Giddings helped craft rape allegation response, record shows
In this March 1, 2018, file photo, Idaho Republican state Rep. Priscilla Giddings sits at the Capitol in Boise.
AP Photo/Kimberlee Kruesi, File
| January 27, 2022 1:00 AM
Idaho state Rep. Priscilla Giddings was involved in crafting a news release attributed to Aaron von Ehlinger as the former lawmaker faced an accusation that he raped a legislative intern, according to a digital record reviewed by the Idaho Statesman.
On April 16, von Ehlinger sent a news release to The Lewiston Tribune shortly before a House ethics panel publicly released documents on the sexual assault allegation. In the release, von Ehlinger said he was “falsely accused.”
The statement was drafted in a Microsoft Word document and authored by “Representative Priscilla Giddings,” according to the digital file’s “metadata” — identifying data within the existing Word document, which can still be found online. File properties state that the document was “authored by” and “last modified by” Giddings, or someone using her computer or web account, on April 16.
The legislative intern is now suing the Idaho Legislature for “retaliation at the hands of” von Ehlinger, Giddings and others — which amounts to a violation of Idaho’s whistleblower protection law, according to the lawsuit. The lawsuit points to the press release as evidence that Giddings and von Ehlinger conspired to release harmful information about the former intern, identified only as “Jane Doe,” who was 19 years old at the time.
Before von Ehlinger’s ethics hearing, Giddings, a White Bird Republican running for lieutenant governor, had defended him and shared a conservative outlet’s article that identified the accuser. “Upon information and belief, Rep. Giddings was involved in the drafting of that statement,” the lawsuit said of the news release.
Giddings is also accused in a separate lawsuit of illegally withholding public records that would reveal her conversations with von Ehlinger about the rape allegation.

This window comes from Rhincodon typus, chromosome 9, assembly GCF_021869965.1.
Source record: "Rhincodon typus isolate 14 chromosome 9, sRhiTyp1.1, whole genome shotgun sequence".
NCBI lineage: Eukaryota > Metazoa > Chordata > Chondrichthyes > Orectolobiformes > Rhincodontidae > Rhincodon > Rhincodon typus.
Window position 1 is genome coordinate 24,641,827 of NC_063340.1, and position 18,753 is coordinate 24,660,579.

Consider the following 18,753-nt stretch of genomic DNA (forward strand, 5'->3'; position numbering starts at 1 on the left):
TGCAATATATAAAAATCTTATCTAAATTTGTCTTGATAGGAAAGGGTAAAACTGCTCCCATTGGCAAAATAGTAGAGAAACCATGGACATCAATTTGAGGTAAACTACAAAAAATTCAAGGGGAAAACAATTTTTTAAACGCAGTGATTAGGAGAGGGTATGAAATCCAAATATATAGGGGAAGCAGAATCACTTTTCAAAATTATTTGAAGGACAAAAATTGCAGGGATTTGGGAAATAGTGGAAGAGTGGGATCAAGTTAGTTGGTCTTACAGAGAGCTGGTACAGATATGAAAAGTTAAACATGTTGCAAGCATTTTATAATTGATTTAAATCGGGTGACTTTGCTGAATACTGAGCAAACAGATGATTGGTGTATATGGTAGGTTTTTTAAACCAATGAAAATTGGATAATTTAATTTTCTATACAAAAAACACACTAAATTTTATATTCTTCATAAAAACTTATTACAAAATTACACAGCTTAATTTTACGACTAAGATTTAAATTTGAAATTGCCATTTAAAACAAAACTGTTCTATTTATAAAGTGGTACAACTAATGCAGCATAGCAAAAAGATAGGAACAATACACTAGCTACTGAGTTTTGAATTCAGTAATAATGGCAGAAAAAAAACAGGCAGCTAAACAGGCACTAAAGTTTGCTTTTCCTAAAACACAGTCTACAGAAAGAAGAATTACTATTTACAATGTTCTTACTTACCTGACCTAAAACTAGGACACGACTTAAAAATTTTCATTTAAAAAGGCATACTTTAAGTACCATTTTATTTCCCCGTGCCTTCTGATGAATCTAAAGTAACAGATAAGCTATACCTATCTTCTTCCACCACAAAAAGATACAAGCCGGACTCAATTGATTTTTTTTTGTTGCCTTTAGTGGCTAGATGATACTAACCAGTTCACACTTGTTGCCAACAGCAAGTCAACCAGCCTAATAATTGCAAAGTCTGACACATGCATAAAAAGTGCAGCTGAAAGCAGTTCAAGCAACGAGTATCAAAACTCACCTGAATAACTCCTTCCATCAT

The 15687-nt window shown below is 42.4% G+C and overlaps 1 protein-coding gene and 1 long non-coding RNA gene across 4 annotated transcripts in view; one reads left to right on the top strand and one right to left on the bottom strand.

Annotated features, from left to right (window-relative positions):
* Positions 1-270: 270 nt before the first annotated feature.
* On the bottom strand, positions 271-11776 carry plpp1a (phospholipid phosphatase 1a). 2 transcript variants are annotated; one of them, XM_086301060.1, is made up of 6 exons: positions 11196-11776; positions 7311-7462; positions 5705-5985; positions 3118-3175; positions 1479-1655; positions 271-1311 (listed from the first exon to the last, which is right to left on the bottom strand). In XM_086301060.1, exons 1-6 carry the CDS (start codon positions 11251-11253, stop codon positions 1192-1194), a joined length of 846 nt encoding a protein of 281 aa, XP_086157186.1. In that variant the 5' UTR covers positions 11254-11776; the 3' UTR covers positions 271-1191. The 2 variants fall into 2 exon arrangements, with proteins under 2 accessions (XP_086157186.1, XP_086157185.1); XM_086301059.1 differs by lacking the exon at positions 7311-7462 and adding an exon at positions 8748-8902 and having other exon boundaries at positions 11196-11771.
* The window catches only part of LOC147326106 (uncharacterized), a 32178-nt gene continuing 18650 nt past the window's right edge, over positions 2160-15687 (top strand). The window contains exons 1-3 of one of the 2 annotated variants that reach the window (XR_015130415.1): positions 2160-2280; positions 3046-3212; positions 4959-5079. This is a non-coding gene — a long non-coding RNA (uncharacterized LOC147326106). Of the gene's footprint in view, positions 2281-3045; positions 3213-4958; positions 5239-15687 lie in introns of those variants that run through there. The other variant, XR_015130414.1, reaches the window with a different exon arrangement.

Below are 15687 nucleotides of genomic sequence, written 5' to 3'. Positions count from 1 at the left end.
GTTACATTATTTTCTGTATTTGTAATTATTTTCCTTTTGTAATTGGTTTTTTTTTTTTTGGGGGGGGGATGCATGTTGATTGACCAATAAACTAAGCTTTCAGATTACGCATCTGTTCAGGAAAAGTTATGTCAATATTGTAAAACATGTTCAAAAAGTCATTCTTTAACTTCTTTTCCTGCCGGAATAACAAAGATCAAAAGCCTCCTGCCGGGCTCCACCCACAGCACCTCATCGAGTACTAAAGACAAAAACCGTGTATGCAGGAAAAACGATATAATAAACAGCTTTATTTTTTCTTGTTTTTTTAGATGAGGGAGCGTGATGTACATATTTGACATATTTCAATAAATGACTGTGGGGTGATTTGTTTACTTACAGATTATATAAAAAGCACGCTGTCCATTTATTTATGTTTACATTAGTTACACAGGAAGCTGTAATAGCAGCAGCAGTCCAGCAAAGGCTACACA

Giddings did not respond to a request for comment from the Idaho Statesman.
Giddings also urged at least one reporter — William Spence of the Lewiston Tribune — to publicize von Ehlinger’s response to Doe’s complaint against him, according to the lawsuit and Spence.
The April 2 response, addressed to the legislative ethics committee that sought to maintain Doe’s anonymity and shield her from harassment, also included personal details and “defamatory statements” about the former intern, according to the lawsuit.
After the House ethics panel recommended his expulsion, von Ehlinger resigned from his seat. He now faces two felony charges stemming from the sexual assault allegation and is scheduled to stand trial in April.
On Jan. 7, Doe’s attorney, Erika Birch, sued Giddings after multiple public records requests for her communications with von Ehlinger were denied or ignored. Giddings denied the records exist in a campaign newsletter Thursday. Giddings doubled down this week, when she bemoaned “empty, politically motivated claims” and “outrageous” news coverage in another campaign newsletter.
Wendy Olson, an attorney representing Birch in the records lawsuit, told the Statesman by phone Tuesday that Birch’s goal is to get the records — or confirm the records don’t exist, if that’s the case — “as quickly as possible.” But the lawsuit has been put on hold temporarily.
The Idaho Constitution grants legislators privilege from civil litigation during the legislative session. Court documents show the Idaho attorney general’s office is representing Giddings, and a spokesperson for the office declined to comment.
Last week, Olson and Deputy Attorney General W. Scott Zanzig agreed to request a suspension of hearings until after the session, which was granted by the judge.